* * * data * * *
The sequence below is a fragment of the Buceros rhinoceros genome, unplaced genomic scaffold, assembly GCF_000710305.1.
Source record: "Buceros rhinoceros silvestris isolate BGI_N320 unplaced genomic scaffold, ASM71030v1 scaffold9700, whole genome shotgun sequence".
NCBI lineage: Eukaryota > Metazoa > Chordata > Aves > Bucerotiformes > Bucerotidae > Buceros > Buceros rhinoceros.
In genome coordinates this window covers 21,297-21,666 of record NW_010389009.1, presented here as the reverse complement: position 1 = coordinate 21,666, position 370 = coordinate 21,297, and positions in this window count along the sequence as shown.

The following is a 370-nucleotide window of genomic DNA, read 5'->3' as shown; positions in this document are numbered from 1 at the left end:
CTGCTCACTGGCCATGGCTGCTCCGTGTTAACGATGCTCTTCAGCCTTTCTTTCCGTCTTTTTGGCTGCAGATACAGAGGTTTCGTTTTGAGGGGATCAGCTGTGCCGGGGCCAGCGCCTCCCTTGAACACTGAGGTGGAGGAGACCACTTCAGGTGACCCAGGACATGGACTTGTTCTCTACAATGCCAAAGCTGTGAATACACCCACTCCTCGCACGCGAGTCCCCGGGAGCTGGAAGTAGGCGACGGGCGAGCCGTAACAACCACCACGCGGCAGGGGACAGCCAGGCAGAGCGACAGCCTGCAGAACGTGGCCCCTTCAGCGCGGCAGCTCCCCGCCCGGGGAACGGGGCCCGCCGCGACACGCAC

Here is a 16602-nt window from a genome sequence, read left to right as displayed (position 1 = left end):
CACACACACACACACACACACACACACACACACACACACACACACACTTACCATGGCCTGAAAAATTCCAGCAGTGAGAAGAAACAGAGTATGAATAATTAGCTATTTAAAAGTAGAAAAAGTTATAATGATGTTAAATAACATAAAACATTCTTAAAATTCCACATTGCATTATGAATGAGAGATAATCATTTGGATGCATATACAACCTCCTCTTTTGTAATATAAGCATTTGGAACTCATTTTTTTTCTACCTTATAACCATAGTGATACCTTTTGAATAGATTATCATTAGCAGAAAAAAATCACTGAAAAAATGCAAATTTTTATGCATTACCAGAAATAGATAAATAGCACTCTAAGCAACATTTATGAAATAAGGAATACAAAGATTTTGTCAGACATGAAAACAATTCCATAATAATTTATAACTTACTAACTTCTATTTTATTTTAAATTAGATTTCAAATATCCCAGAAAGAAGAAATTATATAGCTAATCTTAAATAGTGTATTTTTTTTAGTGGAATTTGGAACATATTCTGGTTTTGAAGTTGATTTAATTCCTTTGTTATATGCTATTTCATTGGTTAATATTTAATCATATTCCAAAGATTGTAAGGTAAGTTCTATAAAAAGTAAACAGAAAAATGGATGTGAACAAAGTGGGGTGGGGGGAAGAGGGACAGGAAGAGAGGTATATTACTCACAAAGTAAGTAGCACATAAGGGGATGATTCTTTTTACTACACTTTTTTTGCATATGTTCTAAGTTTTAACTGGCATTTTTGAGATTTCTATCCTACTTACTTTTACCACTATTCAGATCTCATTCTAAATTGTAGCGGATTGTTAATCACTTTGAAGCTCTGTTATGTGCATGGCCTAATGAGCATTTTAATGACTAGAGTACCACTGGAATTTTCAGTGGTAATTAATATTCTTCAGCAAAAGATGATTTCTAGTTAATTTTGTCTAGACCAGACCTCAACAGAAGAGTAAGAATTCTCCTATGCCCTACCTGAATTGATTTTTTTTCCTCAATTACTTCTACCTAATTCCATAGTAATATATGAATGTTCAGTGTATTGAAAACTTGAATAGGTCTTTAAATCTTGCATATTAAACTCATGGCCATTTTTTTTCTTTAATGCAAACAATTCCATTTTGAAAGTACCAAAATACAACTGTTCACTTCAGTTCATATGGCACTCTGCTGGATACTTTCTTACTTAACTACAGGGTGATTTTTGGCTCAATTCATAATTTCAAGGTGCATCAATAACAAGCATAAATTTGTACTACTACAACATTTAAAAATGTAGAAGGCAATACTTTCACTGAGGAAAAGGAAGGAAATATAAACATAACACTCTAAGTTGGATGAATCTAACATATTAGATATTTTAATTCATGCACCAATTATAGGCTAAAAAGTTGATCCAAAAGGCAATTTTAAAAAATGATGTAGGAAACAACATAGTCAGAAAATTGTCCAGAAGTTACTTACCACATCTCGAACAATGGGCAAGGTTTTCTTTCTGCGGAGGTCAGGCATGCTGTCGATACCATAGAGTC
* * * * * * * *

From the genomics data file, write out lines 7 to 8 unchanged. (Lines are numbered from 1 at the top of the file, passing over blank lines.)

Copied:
Here is a 16602-nt window from a genome sequence, read left to right as displayed (position 1 = left end):
CACACACACACACACACACACACACACACACACACACACACACACACTTACCATGGCCTGAAAAATTCCAGCAGTGAGAAGAAACAGAGTATGAATAATTAGCTATTTAAAAGTAGAAAAAGTTATAATGATGTTAAATAACATAAAACATTCTTAAAATTCCACATTGCATTATGAATGAGAGATAATCATTTGGATGCATATACAACCTCCTCTTTTGTAATATAAGCATTTGGAACTCATTTTTTTTCTACCTTATAACCATAGTGATACCTTTTGAATAGATTATCATTAGCAGAAAAAAATCACTGAAAAAATGCAAATTTTTATGCATTACCAGAAATAGATAAATAGCACTCTAAGCAACATTTATGAAATAAGGAATACAAAGATTTTGTCAGACATGAAAACAATTCCATAATAATTTATAACTTACTAACTTCTATTTTATTTTAAATTAGATTTCAAATATCCCAGAAAGAAGAAATTATATAGCTAATCTTAAATAGTGTATTTTTTTTAGTGGAATTTGGAACATATTCTGGTTTTGAAGTTGATTTAATTCCTTTGTTATATGCTATTTCATTGGTTAATATTTAATCATATTCCAAAGATTGTAAGGTAAGTTCTATAAAAAGTAAACAGAAAAATGGATGTGAACAAAGTGGGGTGGGGGGAAGAGGGACAGGAAGAGAGGTATATTACTCACAAAGTAAGTAGCACATAAGGGGATGATTCTTTTTACTACACTTTTTTTGCATATGTTCTAAGTTTTAACTGGCATTTTTGAGATTTCTATCCTACTTACTTTTACCACTATTCAGATCTCATTCTAAATTGTAGCGGATTGTTAATCACTTTGAAGCTCTGTTATGTGCATGGCCTAATGAGCATTTTAATGACTAGAGTACCACTGGAATTTTCAGTGGTAATTAATATTCTTCAGCAAAAGATGATTTCTAGTTAATTTTGTCTAGACCAGACCTCAACAGAAGAGTAAGAATTCTCCTATGCCCTACCTGAATTGATTTTTTTTCCTCAATTACTTCTACCTAATTCCATAGTAATATATGAATGTTCAGTGTATTGAAAACTTGAATAGGTCTTTAAATCTTGCATATTAAACTCATGGCCATTTTTTTTCTTTAATGCAAACAATTCCATTTTGAAAGTACCAAAATACAACTGTTCACTTCAGTTCATATGGCACTCTGCTGGATACTTTCTTACTTAACTACAGGGTGATTTTTGGCTCAATTCATAATTTCAAGGTGCATCAATAACAAGCATAAATTTGTACTACTACAACATTTAAAAATGTAGAAGGCAATACTTTCACTGAGGAAAAGGAAGGAAATATAAACATAACACTCTAAGTTGGATGAATCTAACATATTAGATATTTTAATTCATGCACCAATTATAGGCTAAAAAGTTGATCCAAAAGGCAATTTTAAAAAATGATGTAGGAAACAACATAGTCAGAAAATTGTCCAGAAGTTACTTACCACATCTCGAACAATGGGCAAGGTTTTCTTTCTGCGGAGGTCAGGCATGCTGTCGATACCATAGAGTC